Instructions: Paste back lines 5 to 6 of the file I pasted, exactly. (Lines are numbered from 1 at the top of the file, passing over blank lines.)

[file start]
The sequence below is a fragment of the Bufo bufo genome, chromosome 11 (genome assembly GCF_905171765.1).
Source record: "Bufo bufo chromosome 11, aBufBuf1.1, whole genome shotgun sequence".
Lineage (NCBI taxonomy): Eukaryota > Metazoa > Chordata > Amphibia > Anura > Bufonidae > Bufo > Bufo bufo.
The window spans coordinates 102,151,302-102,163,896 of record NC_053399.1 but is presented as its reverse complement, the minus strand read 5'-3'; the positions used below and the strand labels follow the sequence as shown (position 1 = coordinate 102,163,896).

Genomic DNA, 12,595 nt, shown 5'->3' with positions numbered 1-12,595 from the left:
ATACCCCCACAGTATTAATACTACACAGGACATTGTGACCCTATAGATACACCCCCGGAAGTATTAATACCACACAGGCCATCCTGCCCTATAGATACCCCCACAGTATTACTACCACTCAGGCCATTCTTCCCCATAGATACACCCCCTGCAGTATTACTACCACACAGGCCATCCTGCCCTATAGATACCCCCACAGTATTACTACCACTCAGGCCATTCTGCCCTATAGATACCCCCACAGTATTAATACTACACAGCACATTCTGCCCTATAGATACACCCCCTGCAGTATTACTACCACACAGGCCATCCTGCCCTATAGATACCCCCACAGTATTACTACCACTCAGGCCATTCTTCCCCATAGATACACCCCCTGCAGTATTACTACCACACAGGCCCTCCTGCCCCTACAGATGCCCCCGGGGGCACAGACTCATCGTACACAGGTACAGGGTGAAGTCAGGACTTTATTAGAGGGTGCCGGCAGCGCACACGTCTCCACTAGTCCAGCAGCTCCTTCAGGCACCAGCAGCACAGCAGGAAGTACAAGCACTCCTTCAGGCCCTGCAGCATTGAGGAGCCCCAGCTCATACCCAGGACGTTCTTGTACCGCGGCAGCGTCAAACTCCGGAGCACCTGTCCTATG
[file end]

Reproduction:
Genomic DNA, 12,595 nt, shown 5'->3' with positions numbered 1-12,595 from the left:
ATACCCCCACAGTATTAATACTACACAGGACATTGTGACCCTATAGATACACCCCCGGAAGTATTAATACCACACAGGCCATCCTGCCCTATAGATACCCCCACAGTATTACTACCACTCAGGCCATTCTTCCCCATAGATACACCCCCTGCAGTATTACTACCACACAGGCCATCCTGCCCTATAGATACCCCCACAGTATTACTACCACTCAGGCCATTCTGCCCTATAGATACCCCCACAGTATTAATACTACACAGCACATTCTGCCCTATAGATACACCCCCTGCAGTATTACTACCACACAGGCCATCCTGCCCTATAGATACCCCCACAGTATTACTACCACTCAGGCCATTCTTCCCCATAGATACACCCCCTGCAGTATTACTACCACACAGGCCCTCCTGCCCCTACAGATGCCCCCGGGGGCACAGACTCATCGTACACAGGTACAGGGTGAAGTCAGGACTTTATTAGAGGGTGCCGGCAGCGCACACGTCTCCACTAGTCCAGCAGCTCCTTCAGGCACCAGCAGCACAGCAGGAAGTACAAGCACTCCTTCAGGCCCTGCAGCATTGAGGAGCCCCAGCTCATACCCAGGACGTTCTTGTACCGCGGCAGCGTCAAACTCCGGAGCACCTGTCCTATG